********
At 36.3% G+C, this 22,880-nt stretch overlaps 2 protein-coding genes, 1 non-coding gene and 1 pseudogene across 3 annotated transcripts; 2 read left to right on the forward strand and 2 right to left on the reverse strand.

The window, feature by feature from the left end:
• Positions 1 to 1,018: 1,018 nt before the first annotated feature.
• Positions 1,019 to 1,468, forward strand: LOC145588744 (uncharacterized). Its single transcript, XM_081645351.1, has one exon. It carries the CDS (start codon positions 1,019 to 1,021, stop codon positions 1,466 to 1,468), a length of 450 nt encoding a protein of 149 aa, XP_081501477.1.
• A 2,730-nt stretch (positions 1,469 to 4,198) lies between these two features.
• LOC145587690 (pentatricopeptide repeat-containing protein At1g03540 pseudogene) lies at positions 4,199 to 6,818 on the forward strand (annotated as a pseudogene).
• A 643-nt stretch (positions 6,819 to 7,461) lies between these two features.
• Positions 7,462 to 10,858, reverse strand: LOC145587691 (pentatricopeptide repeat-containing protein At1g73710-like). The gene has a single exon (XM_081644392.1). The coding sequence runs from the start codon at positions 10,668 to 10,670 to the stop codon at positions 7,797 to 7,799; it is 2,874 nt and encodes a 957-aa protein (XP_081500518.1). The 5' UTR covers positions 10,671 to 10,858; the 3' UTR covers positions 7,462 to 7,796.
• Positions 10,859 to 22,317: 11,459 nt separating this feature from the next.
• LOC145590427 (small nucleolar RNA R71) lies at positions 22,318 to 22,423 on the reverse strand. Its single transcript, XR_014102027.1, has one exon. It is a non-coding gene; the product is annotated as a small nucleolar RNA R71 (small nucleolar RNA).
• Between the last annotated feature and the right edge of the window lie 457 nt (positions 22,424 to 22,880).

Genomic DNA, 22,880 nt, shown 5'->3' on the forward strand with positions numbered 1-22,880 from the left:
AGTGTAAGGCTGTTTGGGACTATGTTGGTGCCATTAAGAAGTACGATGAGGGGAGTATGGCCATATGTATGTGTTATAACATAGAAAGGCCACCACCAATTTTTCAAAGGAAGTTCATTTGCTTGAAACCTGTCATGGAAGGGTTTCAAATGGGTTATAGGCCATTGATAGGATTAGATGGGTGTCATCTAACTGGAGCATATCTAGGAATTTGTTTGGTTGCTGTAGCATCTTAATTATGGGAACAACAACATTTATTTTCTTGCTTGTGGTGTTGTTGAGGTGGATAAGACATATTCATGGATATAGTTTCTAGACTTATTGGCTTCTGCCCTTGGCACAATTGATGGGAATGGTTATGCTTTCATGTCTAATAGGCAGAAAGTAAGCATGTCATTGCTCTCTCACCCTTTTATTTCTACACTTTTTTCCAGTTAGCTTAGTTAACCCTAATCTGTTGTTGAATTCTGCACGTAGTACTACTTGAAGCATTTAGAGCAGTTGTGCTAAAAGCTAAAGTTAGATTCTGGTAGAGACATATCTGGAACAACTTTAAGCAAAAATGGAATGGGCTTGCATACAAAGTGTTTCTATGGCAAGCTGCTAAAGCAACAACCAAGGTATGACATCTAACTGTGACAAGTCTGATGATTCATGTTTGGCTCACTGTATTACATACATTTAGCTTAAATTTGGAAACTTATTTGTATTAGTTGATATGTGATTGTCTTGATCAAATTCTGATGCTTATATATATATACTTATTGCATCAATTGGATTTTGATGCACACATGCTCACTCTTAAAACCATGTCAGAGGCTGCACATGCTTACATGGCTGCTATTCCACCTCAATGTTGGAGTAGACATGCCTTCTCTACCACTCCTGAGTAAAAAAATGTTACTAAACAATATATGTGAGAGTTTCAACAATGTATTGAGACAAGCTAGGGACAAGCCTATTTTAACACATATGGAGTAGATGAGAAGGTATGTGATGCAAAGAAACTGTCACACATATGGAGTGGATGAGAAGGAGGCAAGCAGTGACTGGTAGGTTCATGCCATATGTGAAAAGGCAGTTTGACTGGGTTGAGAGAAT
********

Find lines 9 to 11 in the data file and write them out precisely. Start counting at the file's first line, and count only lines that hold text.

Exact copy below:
• Positions 10,859 to 22,317: 11,459 nt separating this feature from the next.
• LOC145590427 (small nucleolar RNA R71) lies at positions 22,318 to 22,423 on the reverse strand. Its single transcript, XR_014102027.1, has one exon. It is a non-coding gene; the product is annotated as a small nucleolar RNA R71 (small nucleolar RNA).
• Between the last annotated feature and the right edge of the window lie 457 nt (positions 22,424 to 22,880).